Corporate taxation has implications for international investment allocation. From the global minimum tax debate to the argument for more inclusive economic systems, tax competition remains one of the most important credos of orthodox macroeconomic policy. As the ongoing accelerated pace of digitisation continues, the subject of international mobility of productive capital is back on the front burner of policymaking in many jurisdictions interested in attracting foreign direct investment (FDI).
Insofar as the location choices of potential investors are driven by varying degrees of institutional quality and corporate tax rates, governance infrastructure will continue to be critical vis-à-vis the sensitivity of FDI inflows to host country tax rates.
FDI flows and the global North-South divide
The debate gets even more interesting when viewed through a global North-South lens. The issue of asymmetries in the impact of corporate tax differentials on FDI between developed and developing countries features prominently in economic development policy and practice. In the advanced industrial nations, governance infrastructure – via stable and transparent regulatory and policy regimes – is generally conducive to FDI inflows. However, due to a wide range of political economy factors, the effect of the institutional dimensions of governance on inward FDI is more nuanced in developing countries – partly because this could present a ‘double whammy’ whereby lower tax rates do not significantly increase foreign investment, while higher rates deter new capital inflows.
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The welfare effects of FDI competition
How effective are tax incentives as investment attraction tools? From subsidies and tax benefits to financial incentives and other perks used to mitigate actual or perceived risks that may serve as deterrents to capital inflows, tax incentives are popular FDI attraction tools worldwide. While subsidising FDI is a popular economic development paradigm, the overall welfare effect on host regions remains highly contentious. This becomes even more complicated when such competition becomes a ‘race to the bottom‘.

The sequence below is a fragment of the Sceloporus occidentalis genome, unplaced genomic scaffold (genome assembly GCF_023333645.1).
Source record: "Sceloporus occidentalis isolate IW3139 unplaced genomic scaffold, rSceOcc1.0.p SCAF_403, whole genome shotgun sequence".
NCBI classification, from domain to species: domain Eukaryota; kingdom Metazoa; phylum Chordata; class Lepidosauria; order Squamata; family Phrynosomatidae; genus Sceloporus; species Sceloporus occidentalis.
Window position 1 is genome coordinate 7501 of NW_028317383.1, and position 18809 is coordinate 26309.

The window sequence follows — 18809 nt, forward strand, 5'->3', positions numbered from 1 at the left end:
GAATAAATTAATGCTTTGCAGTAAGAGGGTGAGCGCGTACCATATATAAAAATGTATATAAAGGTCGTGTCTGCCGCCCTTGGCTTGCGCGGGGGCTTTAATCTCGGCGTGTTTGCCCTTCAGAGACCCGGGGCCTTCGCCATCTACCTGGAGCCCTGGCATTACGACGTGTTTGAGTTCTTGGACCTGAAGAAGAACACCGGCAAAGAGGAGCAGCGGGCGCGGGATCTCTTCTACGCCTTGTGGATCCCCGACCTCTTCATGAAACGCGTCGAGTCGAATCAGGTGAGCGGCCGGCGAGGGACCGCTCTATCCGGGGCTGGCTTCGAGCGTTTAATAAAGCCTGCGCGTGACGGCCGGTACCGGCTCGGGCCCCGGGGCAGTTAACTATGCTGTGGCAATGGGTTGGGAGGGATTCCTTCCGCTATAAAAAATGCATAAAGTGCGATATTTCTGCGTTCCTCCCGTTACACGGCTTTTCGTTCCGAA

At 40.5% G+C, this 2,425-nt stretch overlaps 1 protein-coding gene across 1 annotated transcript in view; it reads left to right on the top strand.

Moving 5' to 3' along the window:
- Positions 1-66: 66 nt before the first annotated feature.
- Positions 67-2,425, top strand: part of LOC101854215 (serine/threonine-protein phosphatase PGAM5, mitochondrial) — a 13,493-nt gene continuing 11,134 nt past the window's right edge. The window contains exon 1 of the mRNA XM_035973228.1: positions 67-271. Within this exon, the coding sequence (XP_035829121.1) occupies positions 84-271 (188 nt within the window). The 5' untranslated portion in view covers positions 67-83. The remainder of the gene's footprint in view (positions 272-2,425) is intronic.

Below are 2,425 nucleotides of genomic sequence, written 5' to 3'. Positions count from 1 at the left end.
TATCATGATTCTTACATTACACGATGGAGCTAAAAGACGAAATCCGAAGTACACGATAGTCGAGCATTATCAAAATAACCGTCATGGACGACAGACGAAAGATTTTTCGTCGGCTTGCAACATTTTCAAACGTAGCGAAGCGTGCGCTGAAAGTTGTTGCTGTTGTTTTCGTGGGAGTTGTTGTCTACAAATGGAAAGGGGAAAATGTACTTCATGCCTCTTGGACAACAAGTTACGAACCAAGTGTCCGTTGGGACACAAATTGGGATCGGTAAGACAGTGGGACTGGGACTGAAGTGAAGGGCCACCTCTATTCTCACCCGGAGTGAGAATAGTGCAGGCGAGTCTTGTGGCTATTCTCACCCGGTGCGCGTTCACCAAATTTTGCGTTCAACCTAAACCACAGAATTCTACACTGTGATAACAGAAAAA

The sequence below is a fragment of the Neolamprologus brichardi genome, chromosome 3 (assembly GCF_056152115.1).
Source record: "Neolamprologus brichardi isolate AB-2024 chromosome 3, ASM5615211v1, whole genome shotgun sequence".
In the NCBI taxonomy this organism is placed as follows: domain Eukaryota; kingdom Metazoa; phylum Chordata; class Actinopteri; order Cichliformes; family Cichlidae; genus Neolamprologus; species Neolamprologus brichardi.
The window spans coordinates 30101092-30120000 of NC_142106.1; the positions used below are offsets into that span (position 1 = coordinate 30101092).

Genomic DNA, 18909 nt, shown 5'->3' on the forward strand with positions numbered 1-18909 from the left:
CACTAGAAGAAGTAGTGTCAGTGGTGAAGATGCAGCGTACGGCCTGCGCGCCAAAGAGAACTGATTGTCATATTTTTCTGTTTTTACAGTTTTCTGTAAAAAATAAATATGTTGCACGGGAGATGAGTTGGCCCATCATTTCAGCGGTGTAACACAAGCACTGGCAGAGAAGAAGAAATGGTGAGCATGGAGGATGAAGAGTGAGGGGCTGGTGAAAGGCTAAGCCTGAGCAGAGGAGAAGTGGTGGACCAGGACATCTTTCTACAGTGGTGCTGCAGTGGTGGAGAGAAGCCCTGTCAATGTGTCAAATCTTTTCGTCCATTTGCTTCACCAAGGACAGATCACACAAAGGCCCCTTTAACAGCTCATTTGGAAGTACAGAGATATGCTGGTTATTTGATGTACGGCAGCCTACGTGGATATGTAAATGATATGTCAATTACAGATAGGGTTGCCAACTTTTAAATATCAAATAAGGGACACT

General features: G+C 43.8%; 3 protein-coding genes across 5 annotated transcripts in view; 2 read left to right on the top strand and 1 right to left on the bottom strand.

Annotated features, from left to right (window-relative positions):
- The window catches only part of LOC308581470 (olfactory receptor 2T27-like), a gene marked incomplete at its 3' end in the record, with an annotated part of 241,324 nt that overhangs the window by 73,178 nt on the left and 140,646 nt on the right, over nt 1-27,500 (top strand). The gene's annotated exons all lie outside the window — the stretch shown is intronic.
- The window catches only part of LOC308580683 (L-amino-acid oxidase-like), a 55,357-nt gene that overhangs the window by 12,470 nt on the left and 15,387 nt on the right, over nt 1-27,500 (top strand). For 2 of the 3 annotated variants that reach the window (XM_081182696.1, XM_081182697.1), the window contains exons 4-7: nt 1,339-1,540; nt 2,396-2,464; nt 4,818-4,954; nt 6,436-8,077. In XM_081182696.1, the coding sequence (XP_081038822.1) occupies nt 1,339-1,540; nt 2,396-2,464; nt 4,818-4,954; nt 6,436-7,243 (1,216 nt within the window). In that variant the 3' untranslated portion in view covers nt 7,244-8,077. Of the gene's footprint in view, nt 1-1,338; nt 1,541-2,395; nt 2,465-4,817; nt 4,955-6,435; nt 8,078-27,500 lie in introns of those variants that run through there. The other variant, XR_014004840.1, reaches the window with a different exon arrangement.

To be clear, there are many benefits associated with the use of incentives for attracting FDI, but the core argument against this practice is based on the often sizeable revenue losses from incentives-based competition for capital inflows. Apart from potential under-provision of public goods, distortions in the location decisions of companies could also create unintended consequences.
In a survey of 750 multinational investors and corporate executives, the World Bank concludes that political stability, security and legal and regulatory environment are more important than low tax rates and labour costs in deciding to invest in developing countries (see chart below).
The chart shows that in scenarios where the choice of a host jurisdiction is not dependent on specific locational advantages but driven largely by access to specific natural resources or domestic markets, FDI incentives become inconsequential. This has major implications.
Governance and investment competitiveness
In theory, jurisdictions with strong governance performance should witness economic progress and political stability, which, in turn, should make them attractive to inward FDI. However, at the regional level, demographic and market nuances often shape how economic and social structures interact to reinforce jurisdictional investment competitiveness.
Not only does this underscore the role of the transmission mechanism through which governance impacts the ability of jurisdictions to attract capital, it also explains why the outcomes of the interactions across and within jurisdictions and industry sectors matter in the investment attraction business.
The real costs of tax incentives matter
The real costs of tax incentives are not always obvious, since such costs may include the distortion and deadweight loss resulting from the rent-seeking activities of companies lobbying for incentives. As such, this underscores the importance of ensuring that policy designs maximise the marginal impact of financial incentives.
To help shift attention away from redundant fiscal incentives that not only generate welfare loss by limiting the resources available for essential public services but also impact domestic resource mobilisation capacity, policymakers need a nuanced understanding of how different factors drive location decisions.
To conclude, while inducements are useful – under specific circumstances – they are not a substitute for industrial policy and investment measures that put governance improvements and the overall business environment front and centre.
Dr Fred Olayele is a senior partner with the Economic Innovation Practice Group, a boutique economic development advisory firm. He has published extensively on trade policy, innovation, FDI and inclusive development. An economist, professor, and public policy executive, he has consulted widely and advised many public, private and development institutions in Canada, the US and internationally.